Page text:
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Title: Adult Age differences in Eye Movements during Reading: The Evidence from Chinese
Authors: Paterson, Kevin
McGowan, Victoria A.
White, Sarah J.
Li, L.
Li, S.
Chang, M.
Wang, J.
Xie, F.
First Published: 30-Mar-2016
Publisher: Oxford University Press (OUP) for Gerontological Society of America
Citation: Journals of Gerontology: Psychological Sciences, 2016, doi: 10.1093/geronb/gbw036
Abstract: Objectives: Substantial evidence indicates that older readers of alphabetic languages (e.g., English and German) compensate for age-related reading difficulty by employing a more risky reading strategy in which words are skipped more frequently. The effects of healthy aging on reading behavior for nonalphabetic languages, like Chinese, are largely unknown, although this would reveal the extent to which age-related changes in reading strategy are universal. Accordingly, the present research used measures of eye movements to investigate adult age differences in Chinese reading. Method: The eye movements of young (18–30 years) and older (60+ years) Chinese readers were recorded. Results: The older adults exhibited typical patterns of age-related reading difficulty. But rather than employing a more risky reading strategy compared with the younger readers, the older adults read more carefully by skipping words infrequently, making shorter forward eye movements, and fixating closer to the beginnings of two-character target words in sentences. Discussion: In contrast with the findings for alphabetic languages, older Chinese readers appear to compensate for age-related reading difficulty by employing a more careful reading strategy. Age-related changes in reading strategy therefore appear to be language specific, rather than universal, and may reflect the specific visual and linguistic requirements of the writing system.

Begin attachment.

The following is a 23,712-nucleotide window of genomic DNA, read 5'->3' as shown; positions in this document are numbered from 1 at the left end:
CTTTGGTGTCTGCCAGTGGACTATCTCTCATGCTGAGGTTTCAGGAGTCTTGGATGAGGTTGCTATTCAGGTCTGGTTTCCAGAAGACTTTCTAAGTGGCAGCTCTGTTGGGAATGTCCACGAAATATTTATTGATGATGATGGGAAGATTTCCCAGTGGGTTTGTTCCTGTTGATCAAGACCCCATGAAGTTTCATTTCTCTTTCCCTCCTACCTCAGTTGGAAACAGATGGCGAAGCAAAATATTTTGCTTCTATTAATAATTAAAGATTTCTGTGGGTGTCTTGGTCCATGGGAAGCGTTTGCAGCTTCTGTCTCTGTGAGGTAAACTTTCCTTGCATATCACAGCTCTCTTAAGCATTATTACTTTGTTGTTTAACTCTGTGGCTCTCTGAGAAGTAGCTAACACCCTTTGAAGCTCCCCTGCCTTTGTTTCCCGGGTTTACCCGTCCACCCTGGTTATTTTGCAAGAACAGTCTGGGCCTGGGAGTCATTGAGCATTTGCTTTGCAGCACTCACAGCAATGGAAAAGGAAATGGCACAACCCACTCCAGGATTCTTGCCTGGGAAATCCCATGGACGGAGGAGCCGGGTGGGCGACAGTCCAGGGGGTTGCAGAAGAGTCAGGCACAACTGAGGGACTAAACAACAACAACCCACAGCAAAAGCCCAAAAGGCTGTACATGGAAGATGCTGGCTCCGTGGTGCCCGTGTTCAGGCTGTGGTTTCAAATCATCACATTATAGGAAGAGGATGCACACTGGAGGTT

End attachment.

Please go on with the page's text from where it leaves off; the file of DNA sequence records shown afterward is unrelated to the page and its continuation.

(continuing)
DOI Link: 10.1093/geronb/gbw036
ISSN: 1079-5014
eISSN: 1758-5368
Version: Publisher Version
Status: Peer-reviewed
Type: Journal Article
Rights: Copyright © The Author 2016. Published by Oxford University Press on behalf of The Gerontological Society of America.This is an Open Access article distributed under the terms of the Creative Commons Attribution License (, which permits unrestricted reuse, distribution, and reproduction in any medium, provided the original work is properly cited.
Appears in Collections:Published Articles, Dept. of Neuroscience, Psychology and Behaviour

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